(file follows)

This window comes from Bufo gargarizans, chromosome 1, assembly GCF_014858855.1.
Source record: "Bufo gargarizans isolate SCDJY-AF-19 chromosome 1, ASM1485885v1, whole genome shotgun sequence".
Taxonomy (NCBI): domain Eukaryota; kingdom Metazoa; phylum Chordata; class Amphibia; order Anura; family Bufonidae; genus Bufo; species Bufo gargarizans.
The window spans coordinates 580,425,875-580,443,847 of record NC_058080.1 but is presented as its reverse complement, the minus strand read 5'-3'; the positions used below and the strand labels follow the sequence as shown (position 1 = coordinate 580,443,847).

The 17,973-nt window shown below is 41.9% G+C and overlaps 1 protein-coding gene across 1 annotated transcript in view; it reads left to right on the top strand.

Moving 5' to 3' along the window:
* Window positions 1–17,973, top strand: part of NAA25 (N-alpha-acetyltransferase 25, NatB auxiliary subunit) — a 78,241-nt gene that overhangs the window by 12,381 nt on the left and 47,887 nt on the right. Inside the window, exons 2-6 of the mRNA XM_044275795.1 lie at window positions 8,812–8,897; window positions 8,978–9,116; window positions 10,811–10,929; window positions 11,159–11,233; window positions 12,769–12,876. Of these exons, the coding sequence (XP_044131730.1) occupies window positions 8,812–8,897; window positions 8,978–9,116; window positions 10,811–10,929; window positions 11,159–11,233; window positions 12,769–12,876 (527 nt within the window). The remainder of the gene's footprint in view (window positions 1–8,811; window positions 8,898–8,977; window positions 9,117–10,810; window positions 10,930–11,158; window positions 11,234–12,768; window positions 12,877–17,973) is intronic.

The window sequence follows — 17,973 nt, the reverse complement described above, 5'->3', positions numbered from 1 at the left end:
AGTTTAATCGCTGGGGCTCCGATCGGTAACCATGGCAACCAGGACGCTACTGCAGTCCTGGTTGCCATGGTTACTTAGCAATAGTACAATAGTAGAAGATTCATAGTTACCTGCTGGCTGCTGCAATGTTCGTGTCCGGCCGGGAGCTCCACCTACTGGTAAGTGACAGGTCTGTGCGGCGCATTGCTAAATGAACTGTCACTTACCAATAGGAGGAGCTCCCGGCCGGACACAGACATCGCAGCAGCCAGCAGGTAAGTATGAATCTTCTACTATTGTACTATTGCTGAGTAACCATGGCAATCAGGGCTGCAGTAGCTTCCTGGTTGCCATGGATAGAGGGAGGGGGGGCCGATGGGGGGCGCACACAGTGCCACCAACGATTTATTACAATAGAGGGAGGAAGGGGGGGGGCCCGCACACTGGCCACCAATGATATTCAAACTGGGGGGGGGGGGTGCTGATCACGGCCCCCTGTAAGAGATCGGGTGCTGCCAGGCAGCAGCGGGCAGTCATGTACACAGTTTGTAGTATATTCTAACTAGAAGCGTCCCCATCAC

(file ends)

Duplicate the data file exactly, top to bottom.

This window comes from Bufo gargarizans, chromosome 1, assembly GCF_014858855.1.
Source record: "Bufo gargarizans isolate SCDJY-AF-19 chromosome 1, ASM1485885v1, whole genome shotgun sequence".
Taxonomy (NCBI): domain Eukaryota; kingdom Metazoa; phylum Chordata; class Amphibia; order Anura; family Bufonidae; genus Bufo; species Bufo gargarizans.
The window spans coordinates 580,425,875-580,443,847 of record NC_058080.1 but is presented as its reverse complement, the minus strand read 5'-3'; the positions used below and the strand labels follow the sequence as shown (position 1 = coordinate 580,443,847).

The 17,973-nt window shown below is 41.9% G+C and overlaps 1 protein-coding gene across 1 annotated transcript in view; it reads left to right on the top strand.

Moving 5' to 3' along the window:
* Window positions 1–17,973, top strand: part of NAA25 (N-alpha-acetyltransferase 25, NatB auxiliary subunit) — a 78,241-nt gene that overhangs the window by 12,381 nt on the left and 47,887 nt on the right. Inside the window, exons 2-6 of the mRNA XM_044275795.1 lie at window positions 8,812–8,897; window positions 8,978–9,116; window positions 10,811–10,929; window positions 11,159–11,233; window positions 12,769–12,876. Of these exons, the coding sequence (XP_044131730.1) occupies window positions 8,812–8,897; window positions 8,978–9,116; window positions 10,811–10,929; window positions 11,159–11,233; window positions 12,769–12,876 (527 nt within the window). The remainder of the gene's footprint in view (window positions 1–8,811; window positions 8,898–8,977; window positions 9,117–10,810; window positions 10,930–11,158; window positions 11,234–12,768; window positions 12,877–17,973) is intronic.

The window sequence follows — 17,973 nt, the reverse complement described above, 5'->3', positions numbered from 1 at the left end:
AGTTTAATCGCTGGGGCTCCGATCGGTAACCATGGCAACCAGGACGCTACTGCAGTCCTGGTTGCCATGGTTACTTAGCAATAGTACAATAGTAGAAGATTCATAGTTACCTGCTGGCTGCTGCAATGTTCGTGTCCGGCCGGGAGCTCCACCTACTGGTAAGTGACAGGTCTGTGCGGCGCATTGCTAAATGAACTGTCACTTACCAATAGGAGGAGCTCCCGGCCGGACACAGACATCGCAGCAGCCAGCAGGTAAGTATGAATCTTCTACTATTGTACTATTGCTGAGTAACCATGGCAATCAGGGCTGCAGTAGCTTCCTGGTTGCCATGGATAGAGGGAGGGGGGGCCGATGGGGGGCGCACACAGTGCCACCAACGATTTATTACAATAGAGGGAGGAAGGGGGGGGGCCCGCACACTGGCCACCAATGATATTCAAACTGGGGGGGGGGGGTGCTGATCACGGCCCCCTGTAAGAGATCGGGTGCTGCCAGGCAGCAGCGGGCAGTCATGTACACAGTTTGTAGTATATTCTAACTAGAAGCGTCCCCATCAC